A Secret Civil War
By Rick Hoar
July 8, 2015

Is a second American Civil War already underway? Perhaps not a war yet characterized by open conflict, but consider this peculiar combination of current events that only a crackpot conspiracy theorist could rationalize as interconnected …right?

From CBS News, June 17, 2015 ( “Texas wants its gold back from the feds,” reads the headline of this report on Governor Abbott’s ratification of a “law creating what is likely the first-ever state-level gold bullion and precious metal depository.”

From the Washington Post, April 29, 2015 ( Headlined, “Texas State Guard ordered to monitor military’s Operation Jade Helm 15,” the article notes an official state response to the highly controversial training operation happening now throughout the Southwestern United States.

From the Dallas Morning News, July 7, 2015 ( This report describes the confused local reaction by county officials, as the “State Department orders Tarrant County to stop issuing passports” in a “highly unusual move” by the federal government.

To be sure, there are back-stories and contextual facts that put these individual news items in a far less alarmist light. This is certainly the case with the recent national call to ban the existence of the Confederate “rebel” flag in all media and in society. At a time when racial and police tensions are at a fever pitch, this seemingly multilateral decision to ban the central symbol of hate from our national history makes perfect sense.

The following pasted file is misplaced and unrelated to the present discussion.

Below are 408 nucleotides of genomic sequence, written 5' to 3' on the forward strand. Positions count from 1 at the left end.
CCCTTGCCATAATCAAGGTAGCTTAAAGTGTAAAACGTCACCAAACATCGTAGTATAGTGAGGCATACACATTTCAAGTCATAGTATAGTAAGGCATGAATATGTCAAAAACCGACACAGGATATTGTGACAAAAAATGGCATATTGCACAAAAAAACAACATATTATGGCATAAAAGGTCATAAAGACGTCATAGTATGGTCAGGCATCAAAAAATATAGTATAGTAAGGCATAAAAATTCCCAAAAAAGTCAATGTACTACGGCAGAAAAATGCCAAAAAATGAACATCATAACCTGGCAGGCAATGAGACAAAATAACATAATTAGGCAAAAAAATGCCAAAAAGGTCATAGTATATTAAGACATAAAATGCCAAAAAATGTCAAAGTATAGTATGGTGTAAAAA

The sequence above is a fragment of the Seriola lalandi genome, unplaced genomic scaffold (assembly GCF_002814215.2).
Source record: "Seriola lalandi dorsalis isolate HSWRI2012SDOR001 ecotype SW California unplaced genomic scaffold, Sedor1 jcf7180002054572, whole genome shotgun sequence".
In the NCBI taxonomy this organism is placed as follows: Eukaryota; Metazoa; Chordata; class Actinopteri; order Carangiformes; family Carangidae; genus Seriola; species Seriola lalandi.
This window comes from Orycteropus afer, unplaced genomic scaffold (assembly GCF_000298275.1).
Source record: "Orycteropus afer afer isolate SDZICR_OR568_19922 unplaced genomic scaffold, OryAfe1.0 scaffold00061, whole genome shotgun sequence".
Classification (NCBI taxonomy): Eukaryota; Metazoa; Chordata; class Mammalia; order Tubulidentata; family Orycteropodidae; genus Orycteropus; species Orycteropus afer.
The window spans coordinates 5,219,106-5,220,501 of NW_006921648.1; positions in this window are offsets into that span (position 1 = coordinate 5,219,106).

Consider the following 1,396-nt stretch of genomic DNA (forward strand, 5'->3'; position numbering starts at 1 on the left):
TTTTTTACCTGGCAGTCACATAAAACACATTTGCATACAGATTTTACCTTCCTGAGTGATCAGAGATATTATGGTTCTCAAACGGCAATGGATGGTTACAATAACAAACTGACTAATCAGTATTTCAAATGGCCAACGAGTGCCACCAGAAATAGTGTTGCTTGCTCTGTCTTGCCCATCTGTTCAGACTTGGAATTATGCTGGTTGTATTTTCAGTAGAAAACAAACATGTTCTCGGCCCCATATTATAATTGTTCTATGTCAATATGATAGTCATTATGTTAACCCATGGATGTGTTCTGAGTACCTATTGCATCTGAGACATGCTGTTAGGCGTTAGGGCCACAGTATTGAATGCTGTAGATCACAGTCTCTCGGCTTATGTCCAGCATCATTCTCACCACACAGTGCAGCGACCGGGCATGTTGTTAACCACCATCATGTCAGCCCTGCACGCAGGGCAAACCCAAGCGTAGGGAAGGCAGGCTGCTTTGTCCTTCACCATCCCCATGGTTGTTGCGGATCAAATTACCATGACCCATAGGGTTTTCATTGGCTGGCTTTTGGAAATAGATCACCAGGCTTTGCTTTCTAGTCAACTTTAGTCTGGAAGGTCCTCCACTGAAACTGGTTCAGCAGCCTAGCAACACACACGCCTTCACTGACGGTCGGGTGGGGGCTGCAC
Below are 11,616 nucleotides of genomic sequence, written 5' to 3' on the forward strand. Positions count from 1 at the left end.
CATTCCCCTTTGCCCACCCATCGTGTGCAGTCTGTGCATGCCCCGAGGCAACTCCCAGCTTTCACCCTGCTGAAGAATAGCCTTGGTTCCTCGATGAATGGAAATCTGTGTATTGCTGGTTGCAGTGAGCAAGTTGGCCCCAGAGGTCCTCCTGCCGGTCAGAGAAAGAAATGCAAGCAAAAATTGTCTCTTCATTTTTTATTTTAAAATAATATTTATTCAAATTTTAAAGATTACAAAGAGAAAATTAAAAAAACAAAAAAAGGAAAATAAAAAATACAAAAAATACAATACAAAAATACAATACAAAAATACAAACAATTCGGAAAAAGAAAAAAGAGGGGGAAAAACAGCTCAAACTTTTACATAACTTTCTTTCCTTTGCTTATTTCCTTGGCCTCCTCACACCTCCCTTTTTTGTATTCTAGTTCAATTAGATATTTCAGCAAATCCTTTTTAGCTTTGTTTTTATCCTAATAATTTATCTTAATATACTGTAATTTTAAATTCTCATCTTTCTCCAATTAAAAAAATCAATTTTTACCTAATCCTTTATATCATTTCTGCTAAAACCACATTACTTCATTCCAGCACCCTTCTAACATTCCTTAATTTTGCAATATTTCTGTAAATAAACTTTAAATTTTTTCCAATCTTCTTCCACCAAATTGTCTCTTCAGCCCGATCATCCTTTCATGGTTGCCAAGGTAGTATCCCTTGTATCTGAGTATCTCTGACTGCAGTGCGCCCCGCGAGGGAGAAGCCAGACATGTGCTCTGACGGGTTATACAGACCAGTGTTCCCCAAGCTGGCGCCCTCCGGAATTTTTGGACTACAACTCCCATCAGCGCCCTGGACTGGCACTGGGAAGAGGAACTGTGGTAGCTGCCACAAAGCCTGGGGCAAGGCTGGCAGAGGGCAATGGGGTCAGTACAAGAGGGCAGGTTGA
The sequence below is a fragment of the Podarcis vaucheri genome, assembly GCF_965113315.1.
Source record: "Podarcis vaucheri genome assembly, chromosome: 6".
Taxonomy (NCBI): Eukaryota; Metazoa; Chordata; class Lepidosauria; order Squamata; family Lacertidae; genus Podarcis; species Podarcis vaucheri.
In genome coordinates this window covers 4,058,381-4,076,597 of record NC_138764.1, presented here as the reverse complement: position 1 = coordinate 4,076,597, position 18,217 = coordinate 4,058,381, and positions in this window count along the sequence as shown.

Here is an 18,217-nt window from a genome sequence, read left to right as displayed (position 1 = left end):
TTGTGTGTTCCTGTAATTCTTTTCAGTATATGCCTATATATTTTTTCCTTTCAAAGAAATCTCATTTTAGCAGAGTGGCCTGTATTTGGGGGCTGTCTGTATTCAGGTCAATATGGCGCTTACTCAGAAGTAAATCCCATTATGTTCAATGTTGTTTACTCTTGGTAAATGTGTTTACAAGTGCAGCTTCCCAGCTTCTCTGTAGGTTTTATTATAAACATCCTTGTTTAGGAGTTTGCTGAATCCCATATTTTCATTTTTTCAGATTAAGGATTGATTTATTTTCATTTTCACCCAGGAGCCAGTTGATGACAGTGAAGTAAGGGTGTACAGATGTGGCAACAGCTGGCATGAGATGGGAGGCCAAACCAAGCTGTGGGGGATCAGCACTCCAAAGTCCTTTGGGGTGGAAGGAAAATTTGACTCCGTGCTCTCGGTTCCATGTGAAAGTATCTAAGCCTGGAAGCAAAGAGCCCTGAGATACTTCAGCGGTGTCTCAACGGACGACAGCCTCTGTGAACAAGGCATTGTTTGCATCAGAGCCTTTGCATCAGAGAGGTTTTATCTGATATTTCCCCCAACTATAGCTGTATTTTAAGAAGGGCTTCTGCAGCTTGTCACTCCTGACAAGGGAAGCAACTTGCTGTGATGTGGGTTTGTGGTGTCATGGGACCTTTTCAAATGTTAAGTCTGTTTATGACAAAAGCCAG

However, as the symbol for so much more than slavery and racism, and as the only such divisive symbol from our past to be so universally targeted in the massive social response, it does add to the mystique surrounding this case for stealth secession and suppression in transit.

Is this indeed exactly how a Second Civil War might be expected to unfold in a digital society still scarred from the tragedy of a First one hundred years passed? Wouldn’t a country with such highly evolved intelligence gathering resources not detect and preemptively resist any attempts to diverge from the collective? And wouldn’t state actors intending such a departure take measures to prevent public acknowledgement in order to avoid tangible threats such as subversion and economic instability? While both sides would likely embrace the fact that a violent divorce could not be survived twice, both would presumably remain committed to their own causes: either amicable separation or continued amalgamation.